People may know that you wrote for “In Living Color” and Dave Chappelle, but you were writing for TV much earlier, and were one of the first black writers to break into television and films during the early 1970s.
I was like E.T. There were no black comedy writers. It was either a Jew who was married to somebody black, or who went to school with those people.
You and Pryor wrote a few episodes of Sanford and Son, but institutional racism was so strong that not even Redd Fox and Norman Lear could get you hired beyond that. It’s ironic to look back at the credits for that show—a black cast, and most episodes were written by Jewish guys.
All the shows were like that. Richard would bring me in and I was like E.T. to these people. It was a trip. If my last name was Goldberg, let me tell you—NBC, ABC, Saturday Night Live, none of them would have ever let me out of that studio. They would have never let me go. No way they would have let me go work with Richard.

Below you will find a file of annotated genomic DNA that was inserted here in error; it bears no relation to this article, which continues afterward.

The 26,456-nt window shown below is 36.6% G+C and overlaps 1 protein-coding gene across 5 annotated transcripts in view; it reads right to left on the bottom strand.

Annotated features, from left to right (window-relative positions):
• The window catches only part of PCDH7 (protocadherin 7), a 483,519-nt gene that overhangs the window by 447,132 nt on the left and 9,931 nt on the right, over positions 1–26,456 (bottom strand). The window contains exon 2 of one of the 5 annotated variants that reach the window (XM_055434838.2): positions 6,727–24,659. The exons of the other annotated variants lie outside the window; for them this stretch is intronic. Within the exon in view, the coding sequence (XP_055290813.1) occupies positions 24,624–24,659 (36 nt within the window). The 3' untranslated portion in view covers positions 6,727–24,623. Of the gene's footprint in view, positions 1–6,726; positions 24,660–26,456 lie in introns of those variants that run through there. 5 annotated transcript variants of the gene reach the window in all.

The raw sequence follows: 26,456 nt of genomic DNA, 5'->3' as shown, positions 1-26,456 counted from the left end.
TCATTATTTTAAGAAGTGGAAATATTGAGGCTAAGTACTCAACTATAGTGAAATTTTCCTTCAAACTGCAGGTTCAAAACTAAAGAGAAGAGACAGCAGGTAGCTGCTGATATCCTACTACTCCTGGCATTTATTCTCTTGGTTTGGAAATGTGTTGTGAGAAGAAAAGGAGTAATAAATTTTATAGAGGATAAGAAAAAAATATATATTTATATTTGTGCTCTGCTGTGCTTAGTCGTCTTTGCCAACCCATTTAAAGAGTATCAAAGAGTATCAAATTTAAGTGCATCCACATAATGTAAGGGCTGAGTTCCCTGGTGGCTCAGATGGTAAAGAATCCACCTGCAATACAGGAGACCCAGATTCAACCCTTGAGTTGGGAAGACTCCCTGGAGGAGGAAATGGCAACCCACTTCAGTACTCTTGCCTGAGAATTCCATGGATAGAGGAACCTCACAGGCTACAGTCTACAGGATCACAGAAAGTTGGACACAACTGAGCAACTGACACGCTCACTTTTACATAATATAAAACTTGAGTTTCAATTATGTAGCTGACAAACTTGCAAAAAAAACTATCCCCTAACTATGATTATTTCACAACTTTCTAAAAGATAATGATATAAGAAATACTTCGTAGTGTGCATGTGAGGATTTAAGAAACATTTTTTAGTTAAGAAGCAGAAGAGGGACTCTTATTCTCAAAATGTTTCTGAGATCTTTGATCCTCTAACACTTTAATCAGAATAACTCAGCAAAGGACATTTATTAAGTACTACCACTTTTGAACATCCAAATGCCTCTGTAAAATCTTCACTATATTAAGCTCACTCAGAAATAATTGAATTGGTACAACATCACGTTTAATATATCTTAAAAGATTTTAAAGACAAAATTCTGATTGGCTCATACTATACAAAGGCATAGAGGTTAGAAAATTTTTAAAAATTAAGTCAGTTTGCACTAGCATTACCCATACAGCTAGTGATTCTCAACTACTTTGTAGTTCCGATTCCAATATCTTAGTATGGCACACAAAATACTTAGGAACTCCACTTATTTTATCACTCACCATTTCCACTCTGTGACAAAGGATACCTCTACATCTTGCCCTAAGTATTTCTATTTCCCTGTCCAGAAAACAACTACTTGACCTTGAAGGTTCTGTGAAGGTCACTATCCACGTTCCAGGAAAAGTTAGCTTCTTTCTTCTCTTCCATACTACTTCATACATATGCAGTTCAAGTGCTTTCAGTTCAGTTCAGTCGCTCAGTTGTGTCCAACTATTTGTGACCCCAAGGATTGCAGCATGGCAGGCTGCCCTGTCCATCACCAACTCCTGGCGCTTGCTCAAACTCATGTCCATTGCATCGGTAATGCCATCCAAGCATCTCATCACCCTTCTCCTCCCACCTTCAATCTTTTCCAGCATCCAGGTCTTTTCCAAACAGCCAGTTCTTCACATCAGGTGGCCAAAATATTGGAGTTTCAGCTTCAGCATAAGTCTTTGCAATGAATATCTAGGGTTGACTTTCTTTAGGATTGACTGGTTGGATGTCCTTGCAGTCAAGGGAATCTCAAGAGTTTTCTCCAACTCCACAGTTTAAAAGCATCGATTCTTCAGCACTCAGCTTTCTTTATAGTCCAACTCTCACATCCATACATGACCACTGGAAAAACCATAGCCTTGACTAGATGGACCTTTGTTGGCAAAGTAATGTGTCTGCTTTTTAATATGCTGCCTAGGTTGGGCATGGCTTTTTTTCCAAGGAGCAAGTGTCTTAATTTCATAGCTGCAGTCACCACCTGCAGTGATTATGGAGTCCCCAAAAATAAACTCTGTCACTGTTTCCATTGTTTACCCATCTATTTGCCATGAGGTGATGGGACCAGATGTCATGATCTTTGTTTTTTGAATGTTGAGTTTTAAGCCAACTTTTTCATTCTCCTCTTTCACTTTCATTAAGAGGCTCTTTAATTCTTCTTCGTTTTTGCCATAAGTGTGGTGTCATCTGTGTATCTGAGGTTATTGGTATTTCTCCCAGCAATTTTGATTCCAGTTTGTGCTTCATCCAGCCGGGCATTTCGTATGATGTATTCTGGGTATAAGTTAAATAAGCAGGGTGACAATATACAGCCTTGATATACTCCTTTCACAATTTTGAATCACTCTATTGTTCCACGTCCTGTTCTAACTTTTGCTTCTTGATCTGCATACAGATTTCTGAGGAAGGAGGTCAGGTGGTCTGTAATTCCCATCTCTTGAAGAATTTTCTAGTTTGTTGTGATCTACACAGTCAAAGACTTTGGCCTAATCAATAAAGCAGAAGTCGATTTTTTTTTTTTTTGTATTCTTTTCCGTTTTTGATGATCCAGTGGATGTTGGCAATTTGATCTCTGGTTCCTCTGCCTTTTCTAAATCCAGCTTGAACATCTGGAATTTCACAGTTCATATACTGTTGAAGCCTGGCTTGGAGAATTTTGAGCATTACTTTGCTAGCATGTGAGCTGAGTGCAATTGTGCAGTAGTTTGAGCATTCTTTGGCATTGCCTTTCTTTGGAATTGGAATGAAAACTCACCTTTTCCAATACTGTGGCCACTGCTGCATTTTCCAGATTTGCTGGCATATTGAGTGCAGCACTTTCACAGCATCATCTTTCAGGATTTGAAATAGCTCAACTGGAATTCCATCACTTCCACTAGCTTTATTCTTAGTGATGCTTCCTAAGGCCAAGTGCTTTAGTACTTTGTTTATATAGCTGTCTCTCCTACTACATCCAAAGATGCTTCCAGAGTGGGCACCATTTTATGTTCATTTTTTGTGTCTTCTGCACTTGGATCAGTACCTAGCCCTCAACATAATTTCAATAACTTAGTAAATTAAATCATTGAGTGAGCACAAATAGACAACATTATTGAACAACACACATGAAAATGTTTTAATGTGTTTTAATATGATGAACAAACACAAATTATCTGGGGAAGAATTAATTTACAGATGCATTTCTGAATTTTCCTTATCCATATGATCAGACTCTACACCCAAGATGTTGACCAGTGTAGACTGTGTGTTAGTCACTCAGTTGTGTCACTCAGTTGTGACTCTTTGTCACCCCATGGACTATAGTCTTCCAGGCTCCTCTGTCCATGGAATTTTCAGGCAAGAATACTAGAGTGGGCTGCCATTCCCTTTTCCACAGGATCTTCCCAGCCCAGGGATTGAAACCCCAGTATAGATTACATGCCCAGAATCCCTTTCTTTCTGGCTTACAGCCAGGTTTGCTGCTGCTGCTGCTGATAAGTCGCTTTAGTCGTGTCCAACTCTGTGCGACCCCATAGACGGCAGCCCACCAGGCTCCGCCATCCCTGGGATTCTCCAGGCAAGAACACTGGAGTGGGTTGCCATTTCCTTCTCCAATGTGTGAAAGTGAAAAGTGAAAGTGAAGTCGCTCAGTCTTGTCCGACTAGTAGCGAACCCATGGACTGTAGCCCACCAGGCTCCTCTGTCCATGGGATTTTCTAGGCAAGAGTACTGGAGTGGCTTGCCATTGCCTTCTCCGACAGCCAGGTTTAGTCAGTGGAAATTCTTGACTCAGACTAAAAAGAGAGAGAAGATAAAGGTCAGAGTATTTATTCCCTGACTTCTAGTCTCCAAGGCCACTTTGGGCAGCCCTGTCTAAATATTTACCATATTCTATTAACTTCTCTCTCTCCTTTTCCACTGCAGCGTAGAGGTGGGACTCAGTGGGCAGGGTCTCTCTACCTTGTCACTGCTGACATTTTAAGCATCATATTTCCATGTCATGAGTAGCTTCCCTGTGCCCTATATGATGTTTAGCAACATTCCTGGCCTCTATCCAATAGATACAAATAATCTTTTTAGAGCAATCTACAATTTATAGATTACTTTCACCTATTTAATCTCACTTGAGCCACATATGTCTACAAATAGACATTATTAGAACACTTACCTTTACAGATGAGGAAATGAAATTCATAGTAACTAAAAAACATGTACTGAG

You also wrote screenplays, including a sequel to the seminal Blaxploitation film The Mack, although it was never produced. And you did uncredited, behind-the-scenes, script doctoring work.
That was always brought to me. Richard would always have me rewrite shit. I rewrote the first episode of Fridays [ABC’s answer to Saturday Night Live, which ran 1980-82]. That’s why the first one’s so funny. The rest of them are not as funny. But the point is that stuff was always brought to me from somewhere. It always came from out of the blue. I would never solicit it; it would just come to me because my reputation preceded me. And then, my association with Richard and through my dealings with other people, that’s how it would happen. In Hollywood it’s about controlling. If they can control you they like you, but if you speak up and you have an opinion, have a brain, it turns them off.
// Moving Pixels